Also included was a reduction of the size of the FAFSA from 108 questions to 36, aiming to reduce the barrier to entry for many students who do not complete the burdensome form each year, and an expansion of Pell Grant eligibility for incarcerated persons.
Future changes to income-driven repayment could be implemented during the Biden administration through regulatory changes, as witness in the previous enacted PAYE and REPAYE plans.
In addition to significant impacts on student enrollment through financial aid, Biden has indicated an intent to increase research spending, including a focus on improved research at HBCUs. As president-elect, he pledged more than $70 billion to these and other minority-serving institutions. This includes $20 billion to update and enhance research facilities and $10 billion to create centers of excellence.
Collegiate Athletics – Name, Image and Likeness
Other topics such as name, image, and likeness (NIL) legislation and reform are now in the halls of Congress as individual states are passing laws of enforcement and opportunity. To date, six states have signed laws governing NIL:
- California (SB 206): Legislation goes into effect Jan. 1, 2023
- Colorado (SB 20-123): Legislation goes into effect Jan. 1, 2023
- Florida (SB 646): Legislation goes into effect July 1, 2021
- Michigan (HB 5217, 5218): Legislation goes into effect Dec. 31, 2022
- Nebraska (LB 962): Legislation goes into effect July 1, 2023
- New Jersey (NJ S971): Effective the fifth academic year following enactment
Of the remaining 44 states, 33 have had bills introduced into the legislative process. The rest have not shown action to provide their own governing or opinion accordingly.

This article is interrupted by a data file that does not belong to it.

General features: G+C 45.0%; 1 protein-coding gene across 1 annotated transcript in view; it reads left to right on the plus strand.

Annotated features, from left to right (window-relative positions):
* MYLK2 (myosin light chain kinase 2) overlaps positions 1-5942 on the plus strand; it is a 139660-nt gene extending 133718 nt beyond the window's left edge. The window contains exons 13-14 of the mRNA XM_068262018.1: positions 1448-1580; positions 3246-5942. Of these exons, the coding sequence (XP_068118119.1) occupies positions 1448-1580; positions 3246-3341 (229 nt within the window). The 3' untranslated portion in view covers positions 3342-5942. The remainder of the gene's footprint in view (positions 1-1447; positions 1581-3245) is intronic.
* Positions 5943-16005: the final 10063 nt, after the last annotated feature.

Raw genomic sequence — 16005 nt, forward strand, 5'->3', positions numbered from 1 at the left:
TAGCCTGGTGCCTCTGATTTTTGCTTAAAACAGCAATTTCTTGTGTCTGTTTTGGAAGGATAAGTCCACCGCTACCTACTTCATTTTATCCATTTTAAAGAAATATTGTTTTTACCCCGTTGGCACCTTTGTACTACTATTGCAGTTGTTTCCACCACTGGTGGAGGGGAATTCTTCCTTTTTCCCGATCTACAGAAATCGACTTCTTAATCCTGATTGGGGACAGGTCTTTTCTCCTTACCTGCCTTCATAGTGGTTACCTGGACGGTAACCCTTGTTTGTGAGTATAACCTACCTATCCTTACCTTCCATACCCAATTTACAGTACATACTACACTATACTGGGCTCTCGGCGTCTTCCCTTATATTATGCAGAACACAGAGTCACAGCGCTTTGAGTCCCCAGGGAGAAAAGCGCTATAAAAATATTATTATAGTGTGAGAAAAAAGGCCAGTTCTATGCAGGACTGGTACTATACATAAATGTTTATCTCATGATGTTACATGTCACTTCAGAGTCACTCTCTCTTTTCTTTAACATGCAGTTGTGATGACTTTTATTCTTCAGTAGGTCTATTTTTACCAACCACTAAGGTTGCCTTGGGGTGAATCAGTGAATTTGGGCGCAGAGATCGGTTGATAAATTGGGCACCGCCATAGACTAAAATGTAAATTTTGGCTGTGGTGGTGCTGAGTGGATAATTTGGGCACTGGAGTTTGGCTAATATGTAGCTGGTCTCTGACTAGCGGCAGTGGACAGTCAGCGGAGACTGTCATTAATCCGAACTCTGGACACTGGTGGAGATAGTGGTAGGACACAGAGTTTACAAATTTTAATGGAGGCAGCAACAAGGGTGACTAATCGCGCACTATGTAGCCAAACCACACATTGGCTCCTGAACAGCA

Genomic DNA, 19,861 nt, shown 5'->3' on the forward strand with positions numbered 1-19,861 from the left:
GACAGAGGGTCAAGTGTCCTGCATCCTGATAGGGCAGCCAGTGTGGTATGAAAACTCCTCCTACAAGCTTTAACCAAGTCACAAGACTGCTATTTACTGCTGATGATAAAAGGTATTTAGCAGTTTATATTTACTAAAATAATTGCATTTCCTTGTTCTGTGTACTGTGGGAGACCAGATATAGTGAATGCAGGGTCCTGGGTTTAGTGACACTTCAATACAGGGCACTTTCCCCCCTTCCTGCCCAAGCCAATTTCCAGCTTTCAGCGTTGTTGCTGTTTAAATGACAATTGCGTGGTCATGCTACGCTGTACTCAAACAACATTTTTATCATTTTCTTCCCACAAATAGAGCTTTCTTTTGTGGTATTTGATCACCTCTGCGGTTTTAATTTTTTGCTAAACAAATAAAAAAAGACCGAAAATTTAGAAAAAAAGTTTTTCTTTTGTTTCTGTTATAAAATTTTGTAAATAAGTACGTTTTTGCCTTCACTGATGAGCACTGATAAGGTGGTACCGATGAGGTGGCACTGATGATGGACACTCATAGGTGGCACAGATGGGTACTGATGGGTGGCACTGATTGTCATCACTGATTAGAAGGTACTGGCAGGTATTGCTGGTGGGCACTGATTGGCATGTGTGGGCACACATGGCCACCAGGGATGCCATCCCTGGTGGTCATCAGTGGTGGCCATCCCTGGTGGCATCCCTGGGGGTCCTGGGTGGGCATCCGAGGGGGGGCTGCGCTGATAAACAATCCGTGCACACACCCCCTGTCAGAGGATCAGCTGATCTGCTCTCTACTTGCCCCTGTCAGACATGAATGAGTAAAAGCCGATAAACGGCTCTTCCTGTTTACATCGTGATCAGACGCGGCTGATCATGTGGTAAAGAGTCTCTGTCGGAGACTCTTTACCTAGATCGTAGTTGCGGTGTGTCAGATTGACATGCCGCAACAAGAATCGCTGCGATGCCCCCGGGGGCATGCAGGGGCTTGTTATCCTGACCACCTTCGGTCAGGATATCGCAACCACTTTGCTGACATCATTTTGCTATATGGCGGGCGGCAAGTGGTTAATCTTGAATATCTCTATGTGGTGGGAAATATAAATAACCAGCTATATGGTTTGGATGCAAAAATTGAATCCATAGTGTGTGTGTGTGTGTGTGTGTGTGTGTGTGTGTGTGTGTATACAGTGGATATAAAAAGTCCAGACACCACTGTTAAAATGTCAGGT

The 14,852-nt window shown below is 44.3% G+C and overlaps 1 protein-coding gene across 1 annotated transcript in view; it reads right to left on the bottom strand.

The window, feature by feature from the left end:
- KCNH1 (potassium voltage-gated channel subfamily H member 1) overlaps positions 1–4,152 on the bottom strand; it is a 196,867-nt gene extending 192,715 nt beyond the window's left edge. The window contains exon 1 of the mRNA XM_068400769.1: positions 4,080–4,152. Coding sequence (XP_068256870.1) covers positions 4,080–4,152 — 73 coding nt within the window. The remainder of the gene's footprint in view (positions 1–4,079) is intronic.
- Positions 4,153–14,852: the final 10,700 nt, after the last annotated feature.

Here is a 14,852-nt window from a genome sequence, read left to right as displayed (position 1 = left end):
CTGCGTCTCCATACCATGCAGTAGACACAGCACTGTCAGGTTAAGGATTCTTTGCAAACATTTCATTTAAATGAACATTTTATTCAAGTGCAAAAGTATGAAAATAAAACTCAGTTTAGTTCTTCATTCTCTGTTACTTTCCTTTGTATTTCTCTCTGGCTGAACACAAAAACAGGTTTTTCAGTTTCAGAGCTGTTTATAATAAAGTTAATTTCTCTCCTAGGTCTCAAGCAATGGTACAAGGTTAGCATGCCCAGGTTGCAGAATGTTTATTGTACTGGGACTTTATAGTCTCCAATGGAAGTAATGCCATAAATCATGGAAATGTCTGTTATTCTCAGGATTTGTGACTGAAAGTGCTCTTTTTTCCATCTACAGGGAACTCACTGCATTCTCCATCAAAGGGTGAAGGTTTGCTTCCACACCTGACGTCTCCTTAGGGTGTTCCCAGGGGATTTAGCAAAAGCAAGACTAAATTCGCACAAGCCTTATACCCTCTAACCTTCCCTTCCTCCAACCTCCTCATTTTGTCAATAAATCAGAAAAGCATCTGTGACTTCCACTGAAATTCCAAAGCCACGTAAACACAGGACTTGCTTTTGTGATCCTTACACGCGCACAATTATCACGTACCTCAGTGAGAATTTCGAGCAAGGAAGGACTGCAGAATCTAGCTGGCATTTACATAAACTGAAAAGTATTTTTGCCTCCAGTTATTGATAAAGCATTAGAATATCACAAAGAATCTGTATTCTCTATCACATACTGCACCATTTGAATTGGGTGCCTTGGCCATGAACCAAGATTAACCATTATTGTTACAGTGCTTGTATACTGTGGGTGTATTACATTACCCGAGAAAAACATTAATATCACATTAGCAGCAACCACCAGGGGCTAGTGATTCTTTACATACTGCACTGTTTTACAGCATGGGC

The National Association of Intercollegiate Athletics (NAIA) took the lead on NIL legislation on Oct. 6, 2020, passing national legislation with overwhelming support from its membership. NAIA leaders recognized that “doing what was right for our student-athletes outweighed any potential issues and taking no action now would likely force some NAIA schools to choose between compliance with state laws and NAIA rules.”
The National College Athletic Association (NCAA) is continuing discussions for enacting legislation for its Division I, II, and III levels. Most recently, it tabled a planned vote on NIL during its annual convention amid ongoing Supreme Court cases and changes within Senate membership. The Department of Justice weighed in on the NCAA’s most recent move as assistant attorney general Makan Delrahim was concerned the NCAA’s approach to NIL “may raise concerns under antitrust laws.”
Members of Congress have proposed multiple federal bills to address NIL supported by both sides of the aisle. With a shift in the majority, this could further emphasize more dramatic reform for college athletes. Democratic Senators Cory Brooker, Richard Blumenthal and others have led the charge in driving significant change for NCAA athlete compensation, including group licensing, and healthcare protections in their proposed legislation. This proposal is more aggressive than similar bills introduced by their GOP counterparts.
LEAD1 CEO Tom McMillen indicated there will be a “much bigger push for a comprehensive bill, probably far beyond NIL…I think you’re going to have to see more things done on medical and healthcare and so forth… Some compromise will have to come out of here.”
These anticipated changes under the Biden administration will have dramatic effects on the landscape of higher education. Increased financial aid and student loan forgiveness will bring increases in enrollment. Increased enrollment along with increases in research creates opportunities for growth within the higher education industry in the years to come. And while NIL is a hot topic, Congress and the President will have bigger priorities to address. As a result, we don’t anticipate any significant changes to the collegiate athletics landscape in the near future.
James Moore’s higher education and collegiate athletics CPAs will keep providing updates and clarification as the political landscape evolves. We are tracking the developments affecting your industry and are available to discuss how these changes could impact your institution.